By Aaron Reiss
By Angelica Leicht
By Dianna Wray
By Aaron Reiss
By Camilo Smith
By Craig Malisow
By Jeff Balke
By Angelica Leicht
Last month, FBI informant Julio Molineiro learned the hard lesson that when you take the stand as a major witness in a six-ring federal bribery-conspiracy circus, cross-examination is likely to bring out all your best-buried little secrets. In Julio's case, they just happened to be tax evasion, drug use, prior theft convictions and conduct unbecoming even a snitch.
Now, as the remaining defendants in the marathon trial testify one by one in their own defense, the spotlight on their private lives is proving equally revealing. In the case of former councilman Ben Reyes, it involved an admission that he had long falsely claimed to be a veteran wounded in action. More on that later.
Councilman John Castillo's tax returns revealed he had tripled his income since taking over the District 1 seat in 1995 and had failed to report as taxable income payments from his mentor Ben Reyes's congressional campaign and cash he admitted Reyes had slipped him at the Montrose eatery Ruggles. Then there was the little matter of spending $400 he had known was an illegal contribution to win a political dance crown as Rey Feo [King Ugly].
But compared to what followed when his Council colleague and codefendant Michael Yarbrough testified, Castillo came off looking like Mr. Solid Citizen. The portrait that emerged from Yarbrough's interrogation was of a public official making $42,800 a year who has no bank account, pays his bills with money orders purchased at a post office and tends to simply collect cash handouts from business people and groups like so much string to be stuffed in his pockets. Yarbrough admitted he withdrew $12,000 for his campaign account prior to the 1995 elections and spent it without keeping any receipts to document the lucky recipients.
Under such circumstances, who wouldn't be tempted to keep a little of that loose green stuff for personal use? Not me, declared Yarbrough, who claimed he had actually spent part of a $1,500 videotaped cash payment from undercover agents to buy baskets for senior citizens. Without keeping receipts in that case, either.
Yarbrough had been present at Carrabba's restaurant when Reyes, in a profanity-laced conversation, described how he had forced a contractor to give him a payoff in exchange for help in getting a city contract approved. Yarbrough is accused of accompanying Reyes into the restaurant bathroom and accepting a packet of cash.
To explain his taped admission to agents that he received $1,500 from Reyes, Yarbrough reported an exchange of money never mentioned before. According to Yarbrough, when he confirmed the payment on-camera, he had really meant money Reyes legally collected at a fundraiser two months previously. According to Yarbrough, Reyes had initially given him a packet of checks, and then passed him an envelope of cash at a wrecker industry meeting that also contained contributions from that earlier fundraiser. It was that legal cash that Yarbrough said he was confirming when taped by the FBI.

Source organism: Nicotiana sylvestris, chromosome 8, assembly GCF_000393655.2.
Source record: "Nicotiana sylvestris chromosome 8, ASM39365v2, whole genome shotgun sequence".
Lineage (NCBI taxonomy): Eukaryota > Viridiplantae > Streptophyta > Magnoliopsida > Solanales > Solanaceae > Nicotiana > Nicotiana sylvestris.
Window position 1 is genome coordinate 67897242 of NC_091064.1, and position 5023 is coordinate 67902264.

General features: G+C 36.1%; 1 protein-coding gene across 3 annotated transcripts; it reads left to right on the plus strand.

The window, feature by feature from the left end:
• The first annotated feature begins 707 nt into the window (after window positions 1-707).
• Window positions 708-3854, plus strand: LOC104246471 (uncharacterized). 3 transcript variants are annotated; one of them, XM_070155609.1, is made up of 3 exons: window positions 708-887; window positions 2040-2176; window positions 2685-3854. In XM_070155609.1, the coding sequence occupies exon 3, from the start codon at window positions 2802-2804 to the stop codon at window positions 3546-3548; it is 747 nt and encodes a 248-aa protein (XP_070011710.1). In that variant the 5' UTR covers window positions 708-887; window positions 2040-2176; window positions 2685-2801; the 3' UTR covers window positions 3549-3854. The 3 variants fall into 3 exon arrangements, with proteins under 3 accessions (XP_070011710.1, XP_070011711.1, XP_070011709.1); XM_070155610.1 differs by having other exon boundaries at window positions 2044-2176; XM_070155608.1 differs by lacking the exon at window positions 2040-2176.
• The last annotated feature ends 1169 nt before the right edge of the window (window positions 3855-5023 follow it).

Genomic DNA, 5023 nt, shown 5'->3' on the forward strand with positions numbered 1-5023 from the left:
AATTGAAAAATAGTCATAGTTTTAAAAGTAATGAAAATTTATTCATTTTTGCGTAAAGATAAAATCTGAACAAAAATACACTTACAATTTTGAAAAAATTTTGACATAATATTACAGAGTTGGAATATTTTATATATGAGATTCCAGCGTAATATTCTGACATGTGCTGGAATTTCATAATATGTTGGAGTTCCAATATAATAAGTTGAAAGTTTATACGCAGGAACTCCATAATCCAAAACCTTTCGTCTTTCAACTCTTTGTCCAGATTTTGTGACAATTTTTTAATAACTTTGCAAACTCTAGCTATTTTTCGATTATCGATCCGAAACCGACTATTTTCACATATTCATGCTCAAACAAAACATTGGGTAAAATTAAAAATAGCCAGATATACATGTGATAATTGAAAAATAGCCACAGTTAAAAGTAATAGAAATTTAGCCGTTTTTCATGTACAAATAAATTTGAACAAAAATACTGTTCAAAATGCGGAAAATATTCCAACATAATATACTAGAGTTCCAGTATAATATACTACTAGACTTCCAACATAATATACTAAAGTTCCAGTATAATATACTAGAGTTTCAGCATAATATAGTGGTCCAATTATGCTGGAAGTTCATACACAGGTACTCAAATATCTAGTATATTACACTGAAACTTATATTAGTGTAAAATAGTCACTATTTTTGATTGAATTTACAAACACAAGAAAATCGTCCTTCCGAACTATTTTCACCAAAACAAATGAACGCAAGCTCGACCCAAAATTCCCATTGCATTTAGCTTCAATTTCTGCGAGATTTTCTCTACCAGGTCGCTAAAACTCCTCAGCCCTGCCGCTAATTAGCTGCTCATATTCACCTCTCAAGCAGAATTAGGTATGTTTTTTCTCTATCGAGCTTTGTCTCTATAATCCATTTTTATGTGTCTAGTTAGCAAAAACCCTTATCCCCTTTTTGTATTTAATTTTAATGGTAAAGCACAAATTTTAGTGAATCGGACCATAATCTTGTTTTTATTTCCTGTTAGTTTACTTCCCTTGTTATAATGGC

When Yarbrough was interviewed by federal agents at his home on May 9, 1996, as the sting investigation went public, he flatly denied receiving cash from Reyes and never mentioned the alleged cash transfer at the wrecker meeting.
After grilling Yarbrough on his failure to file campaign reports for the period of late 1995 and early 1996 encompassed by the FBI sting, prosecutor Mike Attanasio snapped a trap on the apparently unsuspecting councilman. After getting Yarbrough to testify that he was not above the laws that his constituents had to follow, Attanasio asked, "Did you file income-tax returns for 1994, the year you began serving on City Council?" Before Yarbrough's attorney, Mike DeGeurin, could object, Yarbrough admitted he had not filed returns for that year or the next two.
The tax admissions provoked a few gasps around the courtroom. During a break in the proceedings, DeGeurin provided a visual commentary on the testimony by dragging hard on a cigarette, sticking his fingers in his ears and then blowing the cancer stick several feet through the air. DeGeurin later moved for a mistrial on the grounds the government had not disclosed the tax information on Yarbrough as part of routine pretrial discovery.
"What's really happened here is that Mr. DeGeurin didn't know it," replied Attanasio smoothly. "But that's not the government's concern." Judge Hittner agreed, and denied the mistrial motion.
Later, the councilman tried to recover by declaring that since tax deductions were withheld from his paychecks by the city, the government actually owed him money.
The slam dunk on Mike DeGeurin angered his brother, Dick DeGuerin, Betti Maldonado's attorney. "My brother's too nice to object," fumed Dick DeGuerin in open court during another exchange between prosecution and defense. "I'm not going to let [Attanasio] do that to me."
Not content to leave it at that, Dick DeGuerin then vented to a Channel 26 reporter, Sue Speck, when she asked whether he would put Maldonado on the stand after the carnage inflicted on Castillo and Yarbrough. "I hate to turn her over to those bastards," snapped the lawyer, "but I might have to."
When prosecutors protested the following day, Judge Hittner upbraided Dick DeGuerin out of the jury's presence for an "outrageous" comment, and said he would penalize the lawyer in the future in a way that would not affect the trial. Dick DeGuerin in turn issued a tepid apology in which he denied intending to insult anyone's parentage.